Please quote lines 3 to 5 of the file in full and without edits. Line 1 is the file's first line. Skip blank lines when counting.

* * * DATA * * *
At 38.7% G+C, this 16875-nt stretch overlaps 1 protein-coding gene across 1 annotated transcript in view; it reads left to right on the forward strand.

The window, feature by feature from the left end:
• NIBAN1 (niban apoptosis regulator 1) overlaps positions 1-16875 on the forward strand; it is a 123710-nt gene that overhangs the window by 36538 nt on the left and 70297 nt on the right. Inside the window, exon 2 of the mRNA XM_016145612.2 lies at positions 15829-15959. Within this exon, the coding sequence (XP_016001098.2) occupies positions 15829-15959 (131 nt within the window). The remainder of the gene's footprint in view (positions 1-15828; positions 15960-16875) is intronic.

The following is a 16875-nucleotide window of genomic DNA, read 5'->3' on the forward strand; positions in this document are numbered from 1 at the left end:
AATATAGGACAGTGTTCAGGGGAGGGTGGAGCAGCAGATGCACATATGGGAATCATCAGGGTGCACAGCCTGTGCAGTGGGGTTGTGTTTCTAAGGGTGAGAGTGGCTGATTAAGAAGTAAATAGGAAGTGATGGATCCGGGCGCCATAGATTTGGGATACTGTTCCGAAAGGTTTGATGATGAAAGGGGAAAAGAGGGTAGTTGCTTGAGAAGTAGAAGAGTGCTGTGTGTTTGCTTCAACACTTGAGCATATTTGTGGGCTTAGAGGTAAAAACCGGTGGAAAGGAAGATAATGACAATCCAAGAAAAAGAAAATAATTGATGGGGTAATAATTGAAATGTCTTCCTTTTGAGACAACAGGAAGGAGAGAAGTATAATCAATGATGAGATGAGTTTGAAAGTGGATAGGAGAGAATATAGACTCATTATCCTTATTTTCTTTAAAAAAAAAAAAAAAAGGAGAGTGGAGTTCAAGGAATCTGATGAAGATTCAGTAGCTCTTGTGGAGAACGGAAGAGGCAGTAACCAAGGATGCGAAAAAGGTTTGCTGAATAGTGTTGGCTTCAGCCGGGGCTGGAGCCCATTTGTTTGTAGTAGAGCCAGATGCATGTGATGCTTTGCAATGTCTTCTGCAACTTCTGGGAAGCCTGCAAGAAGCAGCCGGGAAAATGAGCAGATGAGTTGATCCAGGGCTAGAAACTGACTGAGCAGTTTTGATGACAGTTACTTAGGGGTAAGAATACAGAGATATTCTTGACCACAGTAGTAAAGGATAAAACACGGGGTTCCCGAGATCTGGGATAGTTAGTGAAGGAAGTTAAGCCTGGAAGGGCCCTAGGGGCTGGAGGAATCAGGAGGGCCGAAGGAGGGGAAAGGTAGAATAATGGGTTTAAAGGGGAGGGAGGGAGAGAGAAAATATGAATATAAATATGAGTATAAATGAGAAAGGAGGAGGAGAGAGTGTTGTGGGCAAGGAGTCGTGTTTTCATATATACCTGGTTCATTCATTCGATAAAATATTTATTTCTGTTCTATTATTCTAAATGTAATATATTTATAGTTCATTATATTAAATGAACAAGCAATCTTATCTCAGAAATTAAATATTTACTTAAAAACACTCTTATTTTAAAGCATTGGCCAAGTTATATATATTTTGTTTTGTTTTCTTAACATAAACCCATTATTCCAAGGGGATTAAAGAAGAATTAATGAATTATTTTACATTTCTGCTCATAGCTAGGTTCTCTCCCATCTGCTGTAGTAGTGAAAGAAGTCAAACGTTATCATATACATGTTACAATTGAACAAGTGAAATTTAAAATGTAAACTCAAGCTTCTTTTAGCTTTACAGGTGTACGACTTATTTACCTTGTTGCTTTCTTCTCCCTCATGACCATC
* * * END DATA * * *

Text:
• NIBAN1 (niban apoptosis regulator 1) overlaps positions 1-16875 on the forward strand; it is a 123710-nt gene that overhangs the window by 36538 nt on the left and 70297 nt on the right. Inside the window, exon 2 of the mRNA XM_016145612.2 lies at positions 15829-15959. Within this exon, the coding sequence (XP_016001098.2) occupies positions 15829-15959 (131 nt within the window). The remainder of the gene's footprint in view (positions 1-15828; positions 15960-16875) is intronic.

The following is a 16875-nucleotide window of genomic DNA, read 5'->3' on the forward strand; positions in this document are numbered from 1 at the left end:
AATATAGGACAGTGTTCAGGGGAGGGTGGAGCAGCAGATGCACATATGGGAATCATCAGGGTGCACAGCCTGTGCAGTGGGGTTGTGTTTCTAAGGGTGAGAGTGGCTGATTAAGAAGTAAATAGGAAGTGATGGATCCGGGCGCCATAGATTTGGGATACTGTTCCGAAAGGTTTGATGATGAAAGGGGAAAAGAGGGTAGTTGCTTGAGAAGTAGAAGAGTGCTGTGTGTTTGCTTCAACACTTGAGCATATTTGTGGGCTTAGAGGTAAAAACCGGTGGAAAGGAAGATAATGACAATCCAAGAAAAAGAAAATAATTGATGGGGTAATAATTGAAATGTCTTCCTTTTGAGACAACAGGAAGGAGAGAAGTATAATCAATGATGAGATGAGTTTGAAAGTGGATAGGAGAGAATATAGACTCATTATCCTTATTTTCTTTAAAAAAAAAAAAAAAAGGAGAGTGGAGTTCAAGGAATCTGATGAAGATTCAGTAGCTCTTGTGGAGAACGGAAGAGGCAGTAACCAAGGATGCGAAAAAGGTTTGCTGAATAGTGTTGGCTTCAGCCGGGGCTGGAGCCCATTTGTTTGTAGTAGAGCCAGATGCATGTGATGCTTTGCAATGTCTTCTGCAACTTCTGGGAAGCCTGCAAGAAGCAGCCGGGAAAATGAGCAGATGAGTTGATCCAGGGCTAGAAACTGACTGAGCAGTTTTGATGACAGTTACTTAGGGGTAAGAATACAGAGATATTCTTGACCACAGTAGTAAAGGATAAAACACGGGGTTCCCGAGATCTGGGATAGTTAGTGAAGGAAGTTAAGCCTGGAAGGGCCCTAGGGGCTGGAGGAATCAGGAGGGCCGAAGGAGGGGAAAGGTAGAATAATGGGTTTAAAGGGGAGGGAGGGAGAGAGAAAATATGAATATAAATATGAGTATAAATGAGAAAGGAGGAGGAGAGAGTGTTGTGGGCAAGGAGTCGTGTTTTCATATATACCTGGTTCATTCATTCGATAAAATATTTATTTCTGTTCTATTATTCTAAATGTAATATATTTATAGTTCATTATATTAAATGAACAAGCAATCTTATCTCAGAAATTAAATATTTACTTAAAAACACTCTTATTTTAAAGCATTGGCCAAGTTATATATATTTTGTTTTGTTTTCTTAACATAAACCCATTATTCCAAGGGGATTAAAGAAGAATTAATGAATTATTTTACATTTCTGCTCATAGCTAGGTTCTCTCCCATCTGCTGTAGTAGTGAAAGAAGTCAAACGTTATCATATACATGTTACAATTGAACAAGTGAAATTTAAAATGTAAACTCAAGCTTCTTTTAGCTTTACAGGTGTACGACTTATTTACCTTGTTGCTTTCTTCTCCCTCATGACCATC